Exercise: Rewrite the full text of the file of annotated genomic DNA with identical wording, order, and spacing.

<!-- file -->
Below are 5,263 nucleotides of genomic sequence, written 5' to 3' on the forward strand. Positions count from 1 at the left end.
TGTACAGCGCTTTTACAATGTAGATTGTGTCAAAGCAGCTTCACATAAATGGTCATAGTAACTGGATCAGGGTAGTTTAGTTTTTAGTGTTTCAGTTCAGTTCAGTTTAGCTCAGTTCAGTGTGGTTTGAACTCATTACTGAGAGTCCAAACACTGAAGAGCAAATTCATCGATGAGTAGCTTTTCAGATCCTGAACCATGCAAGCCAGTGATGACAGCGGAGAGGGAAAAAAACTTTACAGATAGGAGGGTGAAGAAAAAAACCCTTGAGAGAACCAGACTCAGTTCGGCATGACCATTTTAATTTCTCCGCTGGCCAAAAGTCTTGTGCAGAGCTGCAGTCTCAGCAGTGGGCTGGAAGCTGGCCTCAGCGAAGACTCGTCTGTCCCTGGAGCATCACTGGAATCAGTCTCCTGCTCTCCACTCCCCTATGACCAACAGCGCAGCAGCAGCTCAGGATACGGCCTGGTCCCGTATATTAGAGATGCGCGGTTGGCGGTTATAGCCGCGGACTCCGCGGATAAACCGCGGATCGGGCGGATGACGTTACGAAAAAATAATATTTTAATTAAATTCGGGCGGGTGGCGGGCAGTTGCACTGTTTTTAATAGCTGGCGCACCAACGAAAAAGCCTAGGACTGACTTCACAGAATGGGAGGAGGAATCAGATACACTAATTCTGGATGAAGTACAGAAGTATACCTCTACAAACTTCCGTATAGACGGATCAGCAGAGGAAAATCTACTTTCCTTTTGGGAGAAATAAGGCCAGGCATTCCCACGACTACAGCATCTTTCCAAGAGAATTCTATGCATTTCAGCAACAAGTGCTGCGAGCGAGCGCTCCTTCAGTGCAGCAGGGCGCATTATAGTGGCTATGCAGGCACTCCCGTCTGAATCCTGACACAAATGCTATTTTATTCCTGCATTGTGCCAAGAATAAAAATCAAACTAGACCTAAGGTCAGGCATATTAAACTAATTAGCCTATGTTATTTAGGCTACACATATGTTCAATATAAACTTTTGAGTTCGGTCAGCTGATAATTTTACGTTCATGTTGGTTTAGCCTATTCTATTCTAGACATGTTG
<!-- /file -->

Below are 5,263 nucleotides of genomic sequence, written 5' to 3' on the forward strand. Positions count from 1 at the left end.
TGTACAGCGCTTTTACAATGTAGATTGTGTCAAAGCAGCTTCACATAAATGGTCATAGTAACTGGATCAGGGTAGTTTAGTTTTTAGTGTTTCAGTTCAGTTCAGTTTAGCTCAGTTCAGTGTGGTTTGAACTCATTACTGAGAGTCCAAACACTGAAGAGCAAATTCATCGATGAGTAGCTTTTCAGATCCTGAACCATGCAAGCCAGTGATGACAGCGGAGAGGGAAAAAAACTTTACAGATAGGAGGGTGAAGAAAAAAACCCTTGAGAGAACCAGACTCAGTTCGGCATGACCATTTTAATTTCTCCGCTGGCCAAAAGTCTTGTGCAGAGCTGCAGTCTCAGCAGTGGGCTGGAAGCTGGCCTCAGCGAAGACTCGTCTGTCCCTGGAGCATCACTGGAATCAGTCTCCTGCTCTCCACTCCCCTATGACCAACAGCGCAGCAGCAGCTCAGGATACGGCCTGGTCCCGTATATTAGAGATGCGCGGTTGGCGGTTATAGCCGCGGACTCCGCGGATAAACCGCGGATCGGGCGGATGACGTTACGAAAAAATAATATTTTAATTAAATTCGGGCGGGTGGCGGGCAGTTGCACTGTTTTTAATAGCTGGCGCACCAACGAAAAAGCCTAGGACTGACTTCACAGAATGGGAGGAGGAATCAGATACACTAATTCTGGATGAAGTACAGAAGTATACCTCTACAAACTTCCGTATAGACGGATCAGCAGAGGAAAATCTACTTTCCTTTTGGGAGAAATAAGGCCAGGCATTCCCACGACTACAGCATCTTTCCAAGAGAATTCTATGCATTTCAGCAACAAGTGCTGCGAGCGAGCGCTCCTTCAGTGCAGCAGGGCGCATTATAGTGGCTATGCAGGCACTCCCGTCTGAATCCTGACACAAATGCTATTTTATTCCTGCATTGTGCCAAGAATAAAAATCAAACTAGACCTAAGGTCAGGCATATTAAACTAATTAGCCTATGTTATTTAGGCTACACATATGTTCAATATAAACTTTTGAGTTCGGTCAGCTGATAATTTTACGTTCATGTTGGTTTAGCCTATTCTATTCTAGACATGTTG